The music of Boston-based composer and trumpet player, Stephen Ryan Jackson (b.1992) examines and recreates seemingly indescribable sensations. His music often draws inspiration from careful observation of everyday phenomena; stretching, distorting, and reexamining them in order to create works that avoid the concept of narrative and allow audience’s to reevaluate and find beauty in aspects of daily life that they might overlook. Jackson composes in a variety of mediums including works for orchestra, wind ensemble, chamber, and vocal music, often interweaving electronic elements with acoustic instruments. Jackson works extensively as a collaborator, working closely with soloists and chamber ensembles in order to create dialogues between composer, performer, and audience. Among these collaborators are soprano Rose Hegele, flutist Jacob Wright and chamber ensembles Still Life Collective, Elevator Music, Trio Mirage, and Trio Minerva. 

Jackson has received commissions from The Choral Project, Hardin-Simmons Concert Band, The Ball State Concert Band and the Texas New Music Ensemble, among others. His music has been featured at the Oregon Bach Festival Composers Symposium, the University of Nebraska Lincoln Chamber Music Festival, the University Nebraska Kearney New Music Festival and has had premiers across the U.S. His current projects include collaborations with Boston-based soprano Rose Hegele on a new work for voice and chamber ensemble, a new work for percussion and electronics written for percussionist Austin Lemmons, as well as a chamber opera based on the diary entries of the infamous Donner Party’s Tamsen Donner.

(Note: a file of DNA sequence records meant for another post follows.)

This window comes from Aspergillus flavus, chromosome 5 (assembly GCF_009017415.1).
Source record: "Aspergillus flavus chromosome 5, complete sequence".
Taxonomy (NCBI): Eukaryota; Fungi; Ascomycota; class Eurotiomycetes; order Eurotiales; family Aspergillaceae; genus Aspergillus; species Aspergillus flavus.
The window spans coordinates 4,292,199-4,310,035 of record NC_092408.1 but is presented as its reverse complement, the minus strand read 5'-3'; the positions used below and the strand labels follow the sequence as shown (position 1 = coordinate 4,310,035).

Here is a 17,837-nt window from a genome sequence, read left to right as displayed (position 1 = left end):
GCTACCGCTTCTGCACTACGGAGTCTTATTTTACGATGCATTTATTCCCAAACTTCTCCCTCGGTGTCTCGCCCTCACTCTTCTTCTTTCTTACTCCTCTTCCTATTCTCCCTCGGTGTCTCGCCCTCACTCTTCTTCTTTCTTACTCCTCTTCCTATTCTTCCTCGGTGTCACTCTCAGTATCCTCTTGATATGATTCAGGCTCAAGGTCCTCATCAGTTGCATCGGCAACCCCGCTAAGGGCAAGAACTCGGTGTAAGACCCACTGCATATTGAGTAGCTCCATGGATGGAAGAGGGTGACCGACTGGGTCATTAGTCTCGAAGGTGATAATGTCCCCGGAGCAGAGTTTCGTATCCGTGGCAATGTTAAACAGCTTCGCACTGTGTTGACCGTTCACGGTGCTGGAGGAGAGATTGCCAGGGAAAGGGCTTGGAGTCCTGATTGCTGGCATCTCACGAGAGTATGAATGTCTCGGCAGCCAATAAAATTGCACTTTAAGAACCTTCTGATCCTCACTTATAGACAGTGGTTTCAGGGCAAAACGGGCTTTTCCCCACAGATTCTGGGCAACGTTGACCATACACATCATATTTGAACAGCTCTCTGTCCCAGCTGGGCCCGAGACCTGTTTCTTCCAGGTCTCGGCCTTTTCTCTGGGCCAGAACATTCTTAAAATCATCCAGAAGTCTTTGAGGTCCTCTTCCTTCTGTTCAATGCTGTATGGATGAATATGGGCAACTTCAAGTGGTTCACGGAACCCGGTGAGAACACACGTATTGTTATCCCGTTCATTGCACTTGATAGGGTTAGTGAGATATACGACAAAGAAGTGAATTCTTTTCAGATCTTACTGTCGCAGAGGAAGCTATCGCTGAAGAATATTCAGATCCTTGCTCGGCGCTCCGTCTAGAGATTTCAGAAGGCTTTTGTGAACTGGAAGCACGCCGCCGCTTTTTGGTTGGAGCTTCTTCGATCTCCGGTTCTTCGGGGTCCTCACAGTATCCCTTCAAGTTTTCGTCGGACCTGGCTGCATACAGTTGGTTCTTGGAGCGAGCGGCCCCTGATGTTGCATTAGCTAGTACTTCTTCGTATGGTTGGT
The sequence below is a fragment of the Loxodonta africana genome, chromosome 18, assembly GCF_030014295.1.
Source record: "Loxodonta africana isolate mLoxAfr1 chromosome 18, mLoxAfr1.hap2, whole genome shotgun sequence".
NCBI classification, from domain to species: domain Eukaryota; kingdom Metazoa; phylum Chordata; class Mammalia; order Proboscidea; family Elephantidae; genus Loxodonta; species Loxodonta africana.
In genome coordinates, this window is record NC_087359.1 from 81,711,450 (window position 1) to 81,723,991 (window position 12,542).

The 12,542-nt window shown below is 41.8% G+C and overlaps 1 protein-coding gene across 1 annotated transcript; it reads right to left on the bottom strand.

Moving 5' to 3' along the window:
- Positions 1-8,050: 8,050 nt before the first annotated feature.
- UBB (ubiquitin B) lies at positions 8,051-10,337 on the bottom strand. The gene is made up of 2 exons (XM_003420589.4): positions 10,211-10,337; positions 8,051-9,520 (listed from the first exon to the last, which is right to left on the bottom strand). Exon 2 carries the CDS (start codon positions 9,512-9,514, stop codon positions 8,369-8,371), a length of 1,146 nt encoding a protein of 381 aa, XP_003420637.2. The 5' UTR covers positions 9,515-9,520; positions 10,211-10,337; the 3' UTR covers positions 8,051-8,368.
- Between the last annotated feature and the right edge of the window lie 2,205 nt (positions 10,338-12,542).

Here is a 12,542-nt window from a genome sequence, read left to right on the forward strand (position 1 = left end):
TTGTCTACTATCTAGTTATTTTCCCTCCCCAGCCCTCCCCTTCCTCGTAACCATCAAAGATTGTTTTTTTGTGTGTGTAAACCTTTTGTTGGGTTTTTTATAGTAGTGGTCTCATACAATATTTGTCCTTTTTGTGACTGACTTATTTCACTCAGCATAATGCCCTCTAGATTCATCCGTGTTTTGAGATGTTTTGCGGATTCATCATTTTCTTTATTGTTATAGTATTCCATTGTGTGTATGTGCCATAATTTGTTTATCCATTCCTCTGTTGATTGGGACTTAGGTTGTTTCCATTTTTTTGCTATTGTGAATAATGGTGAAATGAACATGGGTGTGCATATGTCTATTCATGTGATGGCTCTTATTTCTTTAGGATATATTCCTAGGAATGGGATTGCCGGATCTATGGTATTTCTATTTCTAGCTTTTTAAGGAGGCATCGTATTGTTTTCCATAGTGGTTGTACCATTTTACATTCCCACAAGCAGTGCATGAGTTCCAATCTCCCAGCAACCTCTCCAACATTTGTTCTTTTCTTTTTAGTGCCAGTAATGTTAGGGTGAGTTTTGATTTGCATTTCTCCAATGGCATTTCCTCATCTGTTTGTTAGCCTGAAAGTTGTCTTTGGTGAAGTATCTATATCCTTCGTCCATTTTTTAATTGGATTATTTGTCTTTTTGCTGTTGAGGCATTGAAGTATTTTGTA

Jackson is currently pursuing a Masters in Music Composition at New England Conservatory studying with Michael Gandolfi, John Mallia and Katarina Miljkovic. He earned his undergraduate degrees in Music Theory/Composition and Trumpet Performance from Hardin-Simmons University in May of 2016, studying composition with Dr. Bernard Scherr and Dr. Jeffrey Cottrell and trumpet with Dr. Leigh-Anne Hunsaker, Dr. Mark Wilcox and Dr. Keith Johnson.